There was no way Haddie could write and present a eulogy for her father without completely abandoning herself to falsehoods in order to do what she was certain was expected of her in this moment, which was: to say things, which were positive and inflated, about her father that everyone could feel good about, and wouldn’t, in anyway, expose the truth they all knew, but were afraid to admit.
And, Haddie refused to stand in a receiving line between the woman who had publically slandered her mother and the woman’s daughter, whom, her father, to Haddie’s face, had declared to be ten times the daughter Haddie had ever been.
Haddie wished, looking at her father’s aged face, she would have had the presence of mind, on that day long ago, to say, “Maybe, that’s because you haven’t treated her the way you have me.”
Suddenly, seized by an undeniable feeling, Haddie straightened. Death began swirling about the room. Then, it stopped, and hovered above her father’s body. Waiting. Watching. Haddie audibly gasped. There was no question in her mind that a distinct energy had joined them in the room, and its sole purpose was to take her father from this life.
“Haddie,” his urgent tone let her know he felt it too. “Have I been a good father?” he asked.
He noticeably lifted his head and looked, with pleading, please-tell-me-that-I-have-been eyes at Haddie.
Stunned, Haddie stared at her father. A wave of emotions raced inside her: anger, sadness, hurt. Panic gripped her as she forced her feet flat onto the floor and tried to breathe.
How dare you, she wanted to yell at him.
Then, guilt, ingratitude, peevishness, and shame erupted in her stomach. She fought the need to retch. She turned everything inward, and screamed in silent self-condemnation Haddie, you’re so awful! For God’s sake, the man is dying.
Her conflicting feelings came too fast and too strong for her to separate them.
She questioned herself. What did I expect in coming here?
Scenes from her past flooded her mind, and for the first time, the nature of her relationship with her father distilled itself into one word: capitulation. She had spent her entire life surrendering herself to his needs. And, while there were a multitude of incidents that demonstrated his emotional and mental abuse, his bald head sent her back to a single moment in time that spoke for so many.
“Get in here, Haddie,” he calls from the bathroom.
Haddie pulls up her leotard and puts on her sweats. Oh, how I hate this. I don’t hate many things, but this, I hate, her mind rages.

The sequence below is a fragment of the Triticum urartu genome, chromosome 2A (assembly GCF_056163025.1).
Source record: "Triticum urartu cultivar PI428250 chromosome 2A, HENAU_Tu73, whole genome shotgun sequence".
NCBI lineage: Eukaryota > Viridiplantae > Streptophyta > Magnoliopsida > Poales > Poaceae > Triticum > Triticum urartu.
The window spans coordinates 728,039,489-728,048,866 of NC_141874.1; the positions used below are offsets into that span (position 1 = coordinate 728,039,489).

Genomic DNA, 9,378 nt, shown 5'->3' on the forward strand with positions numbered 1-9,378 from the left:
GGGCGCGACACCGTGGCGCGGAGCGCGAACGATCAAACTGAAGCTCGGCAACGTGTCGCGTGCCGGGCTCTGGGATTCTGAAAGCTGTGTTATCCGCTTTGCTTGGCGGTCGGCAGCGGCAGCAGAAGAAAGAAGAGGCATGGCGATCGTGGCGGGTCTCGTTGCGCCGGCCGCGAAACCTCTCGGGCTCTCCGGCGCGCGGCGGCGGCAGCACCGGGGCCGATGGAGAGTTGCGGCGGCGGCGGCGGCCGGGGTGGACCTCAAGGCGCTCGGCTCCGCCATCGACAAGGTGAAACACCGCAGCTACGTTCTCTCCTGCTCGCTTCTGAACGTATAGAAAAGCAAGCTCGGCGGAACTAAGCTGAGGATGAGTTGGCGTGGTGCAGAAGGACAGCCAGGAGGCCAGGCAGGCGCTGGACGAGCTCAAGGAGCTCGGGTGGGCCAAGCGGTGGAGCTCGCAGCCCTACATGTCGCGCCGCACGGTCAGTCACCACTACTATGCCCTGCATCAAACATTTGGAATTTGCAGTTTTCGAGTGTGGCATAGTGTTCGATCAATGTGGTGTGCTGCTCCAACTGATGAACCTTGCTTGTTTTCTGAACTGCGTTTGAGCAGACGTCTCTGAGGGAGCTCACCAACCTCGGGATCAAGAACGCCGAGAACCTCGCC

She stomps into the bathroom with all the attitude her 16 year-old self can affect to find her father in his usual place for this repeated meeting: sitting on the small stool in front of her mother’s vanity table and mirror.
“Hook up my hair,” he orders.
Disgust overcomes her, “You know, I’m trying to get ready for dance class,” Haddie says. She wants to add, I don’t ask you to put my hair in a bun, but she walks behind him instead. She takes a deep breath. She has to will her hands to lift up the back edge of his toupee.
“Well, it’s just a lot easier for me, if you do it,” he says.
Haddie overlays the toupee edge about a half-inch into his hairline. As she begins to snap the first of seven small barrettes sewed onto his toupee into his hair, he says, “Make sure you get it nice and even, Haddie.”
She looks at him in the mirror. He smiles at her like a giddy teenager.
She can’t help but notice he’s showered and shaved. The scent of Old Spice permeates the air.
Haddie wonders how her mother can continue to act like nothing unusual is going on.
Haddie swallows her disgust, and focuses on the toupee.
Oh, how I want to make it completely crooked, she thinks. She resists the urge to dig the tip of each barrette into his scalp.
With each closing snap, a whispering voice slides further up into her consciousness. “How does it feel to get your father ready for a date?” it asks her.
Her memory ended, but his question, “Have I been a good father,” still hung in the air.
The years seemed to collapse into this single moment with her sitting, dumbfounded, staring at her dying father. And, for Haddie, this moment was bathed in her father’s neediness. He had taken so much from her. Even in his last minutes on this earth, with only her present at his side, with one last chance to offer her something, anything, he didn’t.
Did you ever worry about me? Have you not once, in the last 10 years, reflected on how you have treated me?
These questions would forever remain unasked.
She wanted, so desperately, for this moment to mirror what she had witnessed in the young girl she encountered earlier. Haddie wanted to feel sorrow. She wanted to grieve the loss of a protector. She wanted the lack of one’s presence to create in her a heart-wrenching void. She wanted her eyes swollen, and her voice hoarse from grief-stricken sobs. She wanted to feel anything other than nothingness. He had left her nothing to feel, other than, perhaps, relief in his death.
It dawned on Haddie that she had given enough. And, yet, his question, “Have I been a good father?”
The energy in the room started to move again. She knew his death was drawing near. She reached out for her father’s hand. With her thumb, she stroked its wrinkled, veiny back.
“No, Dad,” she said, “you haven’t.”
A single tear rolled down her cheek. As it crossed her upper lip, she caught it on her tongue. Its salty residue lingered.
“But you have been a difficult child.”